Now, this too seems pretty simple! (Believe me it’s not!). And it certainly aligns with my values nicely! But here’s the thing: that first word in my “simple” values statement is Practice! Oh, yeah. I’ve got to practice this! Every day, in every way.

And, following Rosemary’s reminder, I have to commit to this 100%. There’s no playing small here. There is no end either; no limits, no boundaries. No perfection!

But then just a day or so ago a poem came to me in an interesting context: on Sunday I had taken a day off, completely off, no practice, no schedule, no thinking, a real day of rest. Then as I reflected on this day off, I came back to my purpose, my values:

Practice———>Love

Values:
Two words,
A gesture.
A flow:
No striving
No stress
No cramming
No rush
No push
No list
No deadlines
No wish
No angst
No want
No grief
No fear
No anger
Only breath!
Rhythm
In time
With All.

©2014 Richard W. Bredeson. All rights reserved.

MONDAY’S POEM: Celebrate Emptiness

April 29, 2013 Leave a comment

Because some days are just like this:

Celebrate Emptiness

Celebrate Emptiness as
The beginning of Fullness.
Inside of grief is always
Room for praise.

Buddha taught Shariputra
“Form is no other than emptiness.”
This completely relieves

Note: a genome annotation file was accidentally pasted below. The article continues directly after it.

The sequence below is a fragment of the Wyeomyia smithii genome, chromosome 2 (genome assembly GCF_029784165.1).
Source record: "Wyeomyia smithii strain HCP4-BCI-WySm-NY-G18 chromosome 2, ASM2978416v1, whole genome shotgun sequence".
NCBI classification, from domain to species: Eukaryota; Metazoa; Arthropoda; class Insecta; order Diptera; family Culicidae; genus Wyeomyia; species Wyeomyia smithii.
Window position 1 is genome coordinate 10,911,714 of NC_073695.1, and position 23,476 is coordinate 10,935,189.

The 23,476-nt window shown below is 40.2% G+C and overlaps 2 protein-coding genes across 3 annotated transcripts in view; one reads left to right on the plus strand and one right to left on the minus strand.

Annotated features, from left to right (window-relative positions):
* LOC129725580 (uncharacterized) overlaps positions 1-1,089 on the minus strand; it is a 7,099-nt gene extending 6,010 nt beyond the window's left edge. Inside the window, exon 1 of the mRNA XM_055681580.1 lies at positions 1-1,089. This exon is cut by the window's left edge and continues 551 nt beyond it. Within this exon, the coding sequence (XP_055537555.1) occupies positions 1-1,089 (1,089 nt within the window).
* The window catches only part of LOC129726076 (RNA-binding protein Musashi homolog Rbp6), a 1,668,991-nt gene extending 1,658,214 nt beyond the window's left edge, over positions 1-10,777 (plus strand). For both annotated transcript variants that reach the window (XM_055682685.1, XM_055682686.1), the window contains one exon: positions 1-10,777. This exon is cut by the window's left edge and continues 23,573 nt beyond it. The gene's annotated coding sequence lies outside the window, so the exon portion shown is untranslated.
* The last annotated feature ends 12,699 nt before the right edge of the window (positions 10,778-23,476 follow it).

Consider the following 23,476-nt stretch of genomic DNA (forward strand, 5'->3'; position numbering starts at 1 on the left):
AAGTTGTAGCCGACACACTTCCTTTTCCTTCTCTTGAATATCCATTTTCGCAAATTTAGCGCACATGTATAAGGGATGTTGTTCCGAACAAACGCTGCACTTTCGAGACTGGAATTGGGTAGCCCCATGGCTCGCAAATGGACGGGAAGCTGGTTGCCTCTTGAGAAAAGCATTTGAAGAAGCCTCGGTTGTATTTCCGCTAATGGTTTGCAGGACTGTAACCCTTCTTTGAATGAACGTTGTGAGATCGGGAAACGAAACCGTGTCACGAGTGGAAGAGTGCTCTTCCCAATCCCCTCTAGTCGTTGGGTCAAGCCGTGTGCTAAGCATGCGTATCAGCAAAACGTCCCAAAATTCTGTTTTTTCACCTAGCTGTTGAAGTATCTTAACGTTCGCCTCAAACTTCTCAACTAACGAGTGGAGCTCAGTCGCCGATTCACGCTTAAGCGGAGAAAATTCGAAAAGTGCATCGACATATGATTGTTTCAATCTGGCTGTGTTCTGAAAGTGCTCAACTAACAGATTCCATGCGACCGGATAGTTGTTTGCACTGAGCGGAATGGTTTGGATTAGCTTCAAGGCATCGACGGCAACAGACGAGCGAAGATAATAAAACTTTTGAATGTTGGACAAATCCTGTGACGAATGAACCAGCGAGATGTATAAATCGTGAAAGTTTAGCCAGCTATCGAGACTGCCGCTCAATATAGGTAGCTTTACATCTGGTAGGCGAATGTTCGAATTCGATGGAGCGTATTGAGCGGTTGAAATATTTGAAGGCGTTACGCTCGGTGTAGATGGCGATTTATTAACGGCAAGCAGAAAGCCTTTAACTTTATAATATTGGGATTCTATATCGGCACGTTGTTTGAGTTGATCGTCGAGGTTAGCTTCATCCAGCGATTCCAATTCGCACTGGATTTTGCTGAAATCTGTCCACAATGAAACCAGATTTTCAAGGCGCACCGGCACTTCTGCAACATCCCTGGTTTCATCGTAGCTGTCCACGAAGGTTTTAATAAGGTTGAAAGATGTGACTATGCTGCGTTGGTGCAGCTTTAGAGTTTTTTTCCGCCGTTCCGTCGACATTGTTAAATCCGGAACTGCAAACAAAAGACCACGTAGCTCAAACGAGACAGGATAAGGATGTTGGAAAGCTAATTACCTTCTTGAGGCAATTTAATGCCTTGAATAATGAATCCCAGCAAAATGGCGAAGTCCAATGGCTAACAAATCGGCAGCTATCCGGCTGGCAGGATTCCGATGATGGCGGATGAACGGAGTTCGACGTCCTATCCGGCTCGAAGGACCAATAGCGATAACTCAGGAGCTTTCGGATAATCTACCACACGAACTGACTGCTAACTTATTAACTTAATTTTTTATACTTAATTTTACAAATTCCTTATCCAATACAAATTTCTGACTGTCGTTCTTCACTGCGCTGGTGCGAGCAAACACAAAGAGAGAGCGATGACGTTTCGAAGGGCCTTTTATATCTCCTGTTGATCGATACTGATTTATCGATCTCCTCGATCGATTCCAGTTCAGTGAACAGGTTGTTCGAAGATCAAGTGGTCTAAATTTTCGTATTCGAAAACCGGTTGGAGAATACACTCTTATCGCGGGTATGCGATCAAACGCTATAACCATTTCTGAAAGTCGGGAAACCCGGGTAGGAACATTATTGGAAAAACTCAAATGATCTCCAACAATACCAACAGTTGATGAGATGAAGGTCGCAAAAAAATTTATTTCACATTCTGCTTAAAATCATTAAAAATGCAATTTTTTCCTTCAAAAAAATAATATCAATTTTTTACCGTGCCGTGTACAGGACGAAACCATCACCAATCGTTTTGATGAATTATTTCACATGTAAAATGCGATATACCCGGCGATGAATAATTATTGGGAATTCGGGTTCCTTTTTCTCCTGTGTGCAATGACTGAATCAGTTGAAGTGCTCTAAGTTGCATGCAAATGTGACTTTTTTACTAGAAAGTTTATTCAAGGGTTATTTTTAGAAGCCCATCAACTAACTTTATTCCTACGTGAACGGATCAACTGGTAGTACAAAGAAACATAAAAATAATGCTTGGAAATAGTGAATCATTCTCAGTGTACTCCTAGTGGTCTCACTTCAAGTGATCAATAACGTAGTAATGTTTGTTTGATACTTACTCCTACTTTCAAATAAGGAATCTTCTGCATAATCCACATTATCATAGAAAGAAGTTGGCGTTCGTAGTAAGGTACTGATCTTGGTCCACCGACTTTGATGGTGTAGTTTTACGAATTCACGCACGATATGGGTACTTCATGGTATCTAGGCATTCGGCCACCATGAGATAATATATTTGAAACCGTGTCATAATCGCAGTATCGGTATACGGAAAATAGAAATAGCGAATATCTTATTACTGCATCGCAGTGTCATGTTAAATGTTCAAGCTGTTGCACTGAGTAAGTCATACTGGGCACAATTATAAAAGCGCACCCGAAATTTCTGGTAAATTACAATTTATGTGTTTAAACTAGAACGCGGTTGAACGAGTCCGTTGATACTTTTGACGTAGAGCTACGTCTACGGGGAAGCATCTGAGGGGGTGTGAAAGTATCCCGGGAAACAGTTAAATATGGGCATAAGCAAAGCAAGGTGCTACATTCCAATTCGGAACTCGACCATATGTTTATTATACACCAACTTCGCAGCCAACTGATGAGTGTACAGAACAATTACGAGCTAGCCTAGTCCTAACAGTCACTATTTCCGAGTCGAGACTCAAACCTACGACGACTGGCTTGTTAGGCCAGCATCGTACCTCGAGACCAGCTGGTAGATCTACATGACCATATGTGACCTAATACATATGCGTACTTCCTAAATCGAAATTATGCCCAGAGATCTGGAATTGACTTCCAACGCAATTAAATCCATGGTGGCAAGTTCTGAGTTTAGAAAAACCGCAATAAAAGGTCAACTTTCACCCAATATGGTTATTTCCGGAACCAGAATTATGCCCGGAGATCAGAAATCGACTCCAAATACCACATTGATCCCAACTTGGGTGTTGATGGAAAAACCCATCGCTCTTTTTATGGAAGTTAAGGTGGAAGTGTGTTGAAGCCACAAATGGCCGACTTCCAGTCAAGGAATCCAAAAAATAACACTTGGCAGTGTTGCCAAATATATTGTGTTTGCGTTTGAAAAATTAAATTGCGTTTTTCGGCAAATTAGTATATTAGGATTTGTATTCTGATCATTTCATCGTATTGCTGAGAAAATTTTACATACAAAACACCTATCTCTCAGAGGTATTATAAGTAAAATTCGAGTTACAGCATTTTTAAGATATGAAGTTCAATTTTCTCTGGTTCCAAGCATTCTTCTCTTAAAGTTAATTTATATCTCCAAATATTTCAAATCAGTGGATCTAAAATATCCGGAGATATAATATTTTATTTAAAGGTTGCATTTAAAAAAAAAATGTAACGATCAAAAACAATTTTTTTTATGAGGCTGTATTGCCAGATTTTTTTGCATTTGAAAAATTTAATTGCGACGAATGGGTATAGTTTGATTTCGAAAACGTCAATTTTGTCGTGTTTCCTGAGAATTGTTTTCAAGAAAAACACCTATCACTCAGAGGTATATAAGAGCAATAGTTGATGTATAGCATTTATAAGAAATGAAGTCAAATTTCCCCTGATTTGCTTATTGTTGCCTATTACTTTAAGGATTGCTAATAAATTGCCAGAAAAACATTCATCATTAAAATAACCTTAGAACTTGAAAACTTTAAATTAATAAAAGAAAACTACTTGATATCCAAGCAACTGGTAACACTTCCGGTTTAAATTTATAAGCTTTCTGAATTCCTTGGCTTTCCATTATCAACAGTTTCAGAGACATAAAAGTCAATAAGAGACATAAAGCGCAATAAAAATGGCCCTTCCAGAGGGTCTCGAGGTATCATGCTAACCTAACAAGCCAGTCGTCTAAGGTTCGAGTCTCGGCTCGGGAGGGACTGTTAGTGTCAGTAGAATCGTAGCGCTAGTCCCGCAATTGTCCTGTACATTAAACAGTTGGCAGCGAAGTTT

Misfortune and pain.

When down there is always up.
When empty, only a filling.
Let the empty cup of grief be filled
With the joyous song of praise.

©2013 Richard W. Bredeson. All rights reserved.

Monday’s Poem: New Humanity

January 7, 2013 Leave a comment

I’ve been posting a lot about new thought, new time, a new way to look at the Universe and our place in it. Today’s poem is motivated by all this writing about Oneness, Time as an Echo-Chamber, the endless cycles and where they are leading. The main reference here is the Heart Sutra of Mahayana Buddhism.

New Humanity

Gate, Gate:
Avalokitesvara
Clearly saw emptiness.
Nothing new here.

But what if
This emptiness is
Everything?
What if
Avalokitesvara
Sees the All?

No separation,
No you and me,
No it, no out,
No then, no now.

What then?
No war, no peace,
No loss, no grief,
No mine, no yours.

Imagine!